How can mosques prepare to re-open in a lockdown?
As mentioned in our previous blog post talking about when and how places of worship can safely re-open, mosques have a lot to consider before they open up their doors again to Muslim worshippers.
Communal prayers are integral for Muslims, and these prayers take place in mosques. And because Friday prayers are especially holy and valued for Muslims, they can attract a huge amount of people in mosques. To the point where there is literally no space between people lined up to pray.
Another important point to make about the re-opening mosques is their washrooms. Due to Muslims needing to go through an ablution process - a ceremonial act of washing parts of the body - before prayers, mosque washrooms can usually find themselves to be quite busy.
And of course, any washroom is going to carry more hygiene risks than other spaces. So, with this coupled with the fact mosque washrooms are shared and busy spaces, the hygiene and health risks are likely to be higher than your typical washroom in a place of worship.
So, what now?
Like most public spaces in this pandemic, a risk assessment will need to be carried out by mosques to work out what measures can be implemented so they can re-open in a safe way.
This risk assessment could include some of the following:
- Restricting the number of visitors at any one time
- Limiting opening hours
- Enforcing physical distancing (by putting up signs, marking places that people can sit or stand)
- Making sure the building and its facilities are regularly cleaned thoroughly
- Closing off parts of the building that aren’t as regularly used
- Asking people to conduct the ablution process at home, so that mosque washrooms are only used when absolutely necessary
- Providing hand sanitiser at multiple points
- Not providing items that are usually high contact points (e.g. prayer books, leaflets, etc)
How can we help?
At Intelligent Facility Solutions, we have a number of products that could really help in the re-opening of mosques.
We launched our ‘To the Pump’ campaign a few weeks ago, and so we’ve pulled together the products from this range that we think would really work for mosques in a post-lockdown world.
We have previously written on alcohol free sanitisers and how they work, and depending on your mosque and the attitudes of your visitors, this sanitiser may be more appropriate for use than the alcohol version.
As well as refills, we also offer hand sanitiser stations, like the one pictured below. These are ideal for placing around other parts of your mosque, especially if you want something more portable than a dispenser that’s screwed onto a wall. It could give mosques the flexibility to provide hand sanitiser depending on which space has the demand at what time.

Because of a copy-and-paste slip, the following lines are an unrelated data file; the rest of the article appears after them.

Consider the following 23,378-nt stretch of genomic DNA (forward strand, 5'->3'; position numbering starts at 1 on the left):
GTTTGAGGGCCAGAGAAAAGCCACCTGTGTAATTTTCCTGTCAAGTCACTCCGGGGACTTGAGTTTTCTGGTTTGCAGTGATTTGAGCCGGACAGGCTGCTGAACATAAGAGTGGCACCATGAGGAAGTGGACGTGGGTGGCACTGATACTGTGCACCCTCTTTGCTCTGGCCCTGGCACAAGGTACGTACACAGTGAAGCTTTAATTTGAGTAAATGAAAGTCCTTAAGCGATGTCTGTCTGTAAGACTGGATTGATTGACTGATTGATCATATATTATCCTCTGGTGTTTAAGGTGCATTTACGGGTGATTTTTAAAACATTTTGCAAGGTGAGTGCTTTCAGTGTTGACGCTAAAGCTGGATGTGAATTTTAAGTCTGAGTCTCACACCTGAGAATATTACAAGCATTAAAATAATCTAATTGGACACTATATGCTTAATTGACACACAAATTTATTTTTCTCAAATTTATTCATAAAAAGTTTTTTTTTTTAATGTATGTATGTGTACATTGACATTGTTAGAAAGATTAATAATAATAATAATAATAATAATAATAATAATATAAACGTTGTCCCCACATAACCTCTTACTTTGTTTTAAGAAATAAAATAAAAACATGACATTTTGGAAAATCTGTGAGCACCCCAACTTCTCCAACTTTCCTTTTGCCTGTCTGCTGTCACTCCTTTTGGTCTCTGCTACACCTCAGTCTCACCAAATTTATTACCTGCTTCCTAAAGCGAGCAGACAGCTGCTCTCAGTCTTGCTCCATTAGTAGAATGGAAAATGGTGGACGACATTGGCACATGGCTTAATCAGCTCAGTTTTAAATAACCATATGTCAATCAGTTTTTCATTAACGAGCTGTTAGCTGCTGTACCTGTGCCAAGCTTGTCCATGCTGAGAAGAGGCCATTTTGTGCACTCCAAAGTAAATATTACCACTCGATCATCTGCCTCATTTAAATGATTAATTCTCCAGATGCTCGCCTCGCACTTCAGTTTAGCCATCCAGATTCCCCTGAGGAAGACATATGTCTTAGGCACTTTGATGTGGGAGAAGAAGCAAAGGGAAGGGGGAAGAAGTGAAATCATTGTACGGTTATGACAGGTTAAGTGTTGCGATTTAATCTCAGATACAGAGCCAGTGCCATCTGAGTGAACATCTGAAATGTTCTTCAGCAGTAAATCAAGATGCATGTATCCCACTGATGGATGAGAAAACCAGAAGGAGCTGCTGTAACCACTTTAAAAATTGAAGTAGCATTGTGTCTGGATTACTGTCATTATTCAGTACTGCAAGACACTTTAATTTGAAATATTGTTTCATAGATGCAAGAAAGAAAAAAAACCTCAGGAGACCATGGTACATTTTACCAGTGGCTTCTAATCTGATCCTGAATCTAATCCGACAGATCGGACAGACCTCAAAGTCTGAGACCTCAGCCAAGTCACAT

We’ve also talked about how non-touch appliances may be the future as they significantly minimise contact and the spread of germs, something which will be so important for busy places like a mosque on a Friday.
We provide sensor-operated soap and sanitiser dispensers that require no contact for a user, as there is a motion sensor that will automatically release soap or sanitiser when needed. You can also programme the appliance to release a certain amount of product if you’re finding that too much is being wasted.
Ventilation is key for maintaining a fresh and clean space. So, if your mosque isn’t well ventilated, has limited windows or doors, or just can’t be left open - air sterilisers would be a perfect fit.
These are devices that use technology which creates UV light, ozone, photoplasma, and negatively-charged ions. These are all already in existence in the environment, and are quite powerful methods of disinfection. They are able to eliminate things like odours, bacteria, and viruses, to name just a few.
So, air sterilisers can be great to keeping your mosque as safe and as hygienic as possible.
We recommend: Dryflow® Air Steriliser (10m2)
Just to note: The fixed installation air sterilisers we currently sell on our website are only recommended for washrooms or other transient areas where people only spend a short period at a time.
Most modern hand dryers are non-touch appliances, which is great for high traffic washrooms like the ones found in mosques.
Hand dryers also avoid the problem that comes with paper towels, and that’s potentially overflowing wet paper towels. Wet and damp items are more likely to harbour and carry germs, so that’s definitely something to be avoided when trying to re-open your mosque safely.
However, something else to bear in mind is the need to have these hand dryers spaced out, to maintain social distancing, if the washroom is to be used regularly.
We recommend: Turboforce® Hand Dryer
We also offer face masks, which of course don’t prevent us from getting the virus, but they can help minimise the risk of spreading the infection. They can be especially useful for busier enclosed spaces.
And as mosques are usually a community hub for Muslims, it could be really useful for the community if the mosque had a supply of face masks to provide to those who are unable to get one themselves, or aren’t wearing one when they visit the mosque.
For any other products or any further questions, please do not hesitate to get in touch with us!Back to blog